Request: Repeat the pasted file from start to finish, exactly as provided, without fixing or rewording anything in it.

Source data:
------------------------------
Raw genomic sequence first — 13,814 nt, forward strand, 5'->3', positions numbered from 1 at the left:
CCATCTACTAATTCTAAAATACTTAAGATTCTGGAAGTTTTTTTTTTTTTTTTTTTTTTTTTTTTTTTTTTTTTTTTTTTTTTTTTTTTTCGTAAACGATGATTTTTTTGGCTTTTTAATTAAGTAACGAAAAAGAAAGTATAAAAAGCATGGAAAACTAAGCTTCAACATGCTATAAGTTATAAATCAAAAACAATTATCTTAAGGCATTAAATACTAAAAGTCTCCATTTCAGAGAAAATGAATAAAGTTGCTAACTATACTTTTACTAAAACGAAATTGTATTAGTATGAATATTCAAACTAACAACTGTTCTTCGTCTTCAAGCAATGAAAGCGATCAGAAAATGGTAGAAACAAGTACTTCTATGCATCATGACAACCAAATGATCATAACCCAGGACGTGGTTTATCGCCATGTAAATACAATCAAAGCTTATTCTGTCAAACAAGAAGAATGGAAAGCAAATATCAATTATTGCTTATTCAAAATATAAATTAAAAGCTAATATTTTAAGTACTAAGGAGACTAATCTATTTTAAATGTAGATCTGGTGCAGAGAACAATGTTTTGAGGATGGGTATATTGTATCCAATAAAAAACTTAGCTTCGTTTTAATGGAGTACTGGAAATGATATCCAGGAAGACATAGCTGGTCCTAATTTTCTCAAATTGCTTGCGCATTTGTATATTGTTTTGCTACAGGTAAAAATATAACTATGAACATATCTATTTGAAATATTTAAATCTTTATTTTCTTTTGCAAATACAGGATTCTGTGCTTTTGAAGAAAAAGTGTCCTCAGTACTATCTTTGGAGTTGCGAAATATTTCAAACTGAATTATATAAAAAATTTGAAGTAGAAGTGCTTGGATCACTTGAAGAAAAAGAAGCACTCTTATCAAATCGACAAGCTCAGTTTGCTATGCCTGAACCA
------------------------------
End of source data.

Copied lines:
Raw genomic sequence first — 13,814 nt, forward strand, 5'->3', positions numbered from 1 at the left:
CCATCTACTAATTCTAAAATACTTAAGATTCTGGAAGTTTTTTTTTTTTTTTTTTTTTTTTTTTTTTTTTTTTTTTTTTTTTTTTTTTTTCGTAAACGATGATTTTTTTGGCTTTTTAATTAAGTAACGAAAAAGAAAGTATAAAAAGCATGGAAAACTAAGCTTCAACATGCTATAAGTTATAAATCAAAAACAATTATCTTAAGGCATTAAATACTAAAAGTCTCCATTTCAGAGAAAATGAATAAAGTTGCTAACTATACTTTTACTAAAACGAAATTGTATTAGTATGAATATTCAAACTAACAACTGTTCTTCGTCTTCAAGCAATGAAAGCGATCAGAAAATGGTAGAAACAAGTACTTCTATGCATCATGACAACCAAATGATCATAACCCAGGACGTGGTTTATCGCCATGTAAATACAATCAAAGCTTATTCTGTCAAACAAGAAGAATGGAAAGCAAATATCAATTATTGCTTATTCAAAATATAAATTAAAAGCTAATATTTTAAGTACTAAGGAGACTAATCTATTTTAAATGTAGATCTGGTGCAGAGAACAATGTTTTGAGGATGGGTATATTGTATCCAATAAAAAACTTAGCTTCGTTTTAATGGAGTACTGGAAATGATATCCAGGAAGACATAGCTGGTCCTAATTTTCTCAAATTGCTTGCGCATTTGTATATTGTTTTGCTACAGGTAAAAATATAACTATGAACATATCTATTTGAAATATTTAAATCTTTATTTTCTTTTGCAAATACAGGATTCTGTGCTTTTGAAGAAAAAGTGTCCTCAGTACTATCTTTGGAGTTGCGAAATATTTCAAACTGAATTATATAAAAAATTTGAAGTAGAAGTGCTTGGATCACTTGAAGAAAAAGAAGCACTCTTATCAAATCGACAAGCTCAGTTTGCTATGCCTGAACCA